Sunday, January 29, 2012

On a Roll!

Well, this is almost the end of my insertion investigation - I have one more buttonhole and one more cretan to try and then I am ready for whatever comes on Tuesday.As I said in a previous post this has been fun and I hope whatever the enw stitch is it will offer just as much joy.

My cretan explorations to date

Cretan Insertion or Open Cretan Insertion

Knotted Cretan Insertion

Twisted Cretan insertion

Half Cretan Insertion

 This was the order in which I tried the various techniques.  Amazingly the twisted was the most difficult in which to maintain the right tension.
I also had some trouble in keeping the distance from the edge even - however it is not impossible for me

When the experts differ!

Anyone out there help me?  I have done what I thought was some Open Cretan Insertion but then Betty Barnden calls it Herringbone Insertion    What do you think?  Definitely the cretan stitch and is herringbone all that different?

I hemmed some linen scraps for the trial and have used DMC Perle #8 - it is a variegated thread - not at all obvious in this photo.

Laced Knotted Buttonhole

Another interesting buttonhole insertion and definitely one I will use again. Yes, the end of the week is fast approaching and I haven't even stitched the basic cretan stitch for TAST for this week but that is on the agenda for today.  These TASTers are not the only handwork I try to get through each day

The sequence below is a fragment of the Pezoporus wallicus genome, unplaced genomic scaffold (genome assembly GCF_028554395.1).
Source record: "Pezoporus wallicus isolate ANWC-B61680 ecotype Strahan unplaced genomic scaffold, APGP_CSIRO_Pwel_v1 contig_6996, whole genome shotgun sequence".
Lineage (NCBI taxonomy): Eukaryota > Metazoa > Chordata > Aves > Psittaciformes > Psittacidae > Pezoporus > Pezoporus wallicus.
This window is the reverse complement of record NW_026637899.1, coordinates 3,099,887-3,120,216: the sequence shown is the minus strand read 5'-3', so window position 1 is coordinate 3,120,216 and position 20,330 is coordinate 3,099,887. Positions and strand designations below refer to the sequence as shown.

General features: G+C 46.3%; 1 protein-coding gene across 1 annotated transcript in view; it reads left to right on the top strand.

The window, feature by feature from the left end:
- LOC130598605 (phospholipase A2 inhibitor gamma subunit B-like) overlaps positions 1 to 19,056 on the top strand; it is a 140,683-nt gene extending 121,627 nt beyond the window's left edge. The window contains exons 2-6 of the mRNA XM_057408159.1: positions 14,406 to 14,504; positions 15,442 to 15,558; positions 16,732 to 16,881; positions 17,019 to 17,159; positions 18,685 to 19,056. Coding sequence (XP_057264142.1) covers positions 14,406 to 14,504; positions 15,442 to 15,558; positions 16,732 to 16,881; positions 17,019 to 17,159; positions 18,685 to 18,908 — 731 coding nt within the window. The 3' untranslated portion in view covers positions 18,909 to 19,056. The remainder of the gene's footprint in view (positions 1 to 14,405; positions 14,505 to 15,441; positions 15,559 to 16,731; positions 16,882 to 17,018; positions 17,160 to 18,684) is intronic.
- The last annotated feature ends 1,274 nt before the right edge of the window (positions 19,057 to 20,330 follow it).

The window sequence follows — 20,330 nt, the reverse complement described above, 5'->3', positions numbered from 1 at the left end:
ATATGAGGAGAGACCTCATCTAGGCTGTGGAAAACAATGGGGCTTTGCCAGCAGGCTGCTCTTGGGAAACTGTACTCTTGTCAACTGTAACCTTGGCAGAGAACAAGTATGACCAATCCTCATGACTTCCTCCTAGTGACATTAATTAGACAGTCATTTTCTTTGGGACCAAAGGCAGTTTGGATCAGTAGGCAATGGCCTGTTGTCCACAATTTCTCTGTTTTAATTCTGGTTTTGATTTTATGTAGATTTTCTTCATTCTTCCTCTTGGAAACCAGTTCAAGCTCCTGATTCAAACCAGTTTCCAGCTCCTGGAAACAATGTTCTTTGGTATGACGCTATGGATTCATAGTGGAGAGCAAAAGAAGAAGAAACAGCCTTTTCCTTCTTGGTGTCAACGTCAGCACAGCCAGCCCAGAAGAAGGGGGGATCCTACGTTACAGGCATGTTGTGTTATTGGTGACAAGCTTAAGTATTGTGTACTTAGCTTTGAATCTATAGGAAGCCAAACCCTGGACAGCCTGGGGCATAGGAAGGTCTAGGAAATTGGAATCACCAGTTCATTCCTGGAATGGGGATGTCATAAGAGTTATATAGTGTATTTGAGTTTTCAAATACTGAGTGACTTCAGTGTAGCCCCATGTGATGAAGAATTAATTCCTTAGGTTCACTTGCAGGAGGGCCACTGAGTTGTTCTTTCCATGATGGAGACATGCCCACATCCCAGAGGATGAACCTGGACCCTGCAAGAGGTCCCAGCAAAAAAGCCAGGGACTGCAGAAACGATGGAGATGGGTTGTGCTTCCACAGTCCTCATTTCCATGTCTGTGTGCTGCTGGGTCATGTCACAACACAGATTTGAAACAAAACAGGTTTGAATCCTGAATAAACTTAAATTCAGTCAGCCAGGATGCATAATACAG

However I am building up quite a nice collection of ideas.

Well, I used my fancy spacer for this one but it might have been easier to have done the buttonhole stitches on each edge before attaching to the paper - next time! 

 The stitch is well illustrated in Effie Mitrofanis' book on  Casalguidi but the original inspiration came from Barbara Snook. Her Embroidery Stitches is worth a look if you can find one.(Second hand shops as well as the internet  have produced some real treasures). 

I used Finca Perle #8 for both threads - and the option to use a different coloured thread and, possibly, a different thickness thread for the lacing is available.

Knotted buttonhole was a new version for me. Knowing the correct tension was difficult in the beginning. However I really enjoyed this one.

  I have one more buttonhole insertion that to try and then comes Cretan. I am  sure that a week between stitches is not enough but is it just a case of  "How long is a piece of string?"

Friday, January 27, 2012

I think Buttonhole Stitch has got me in!

Previously buttonhole stitch was a stitch that I could take or leave (and mostly leave)- all of a sudden there just seem to be so many interesting versions to try.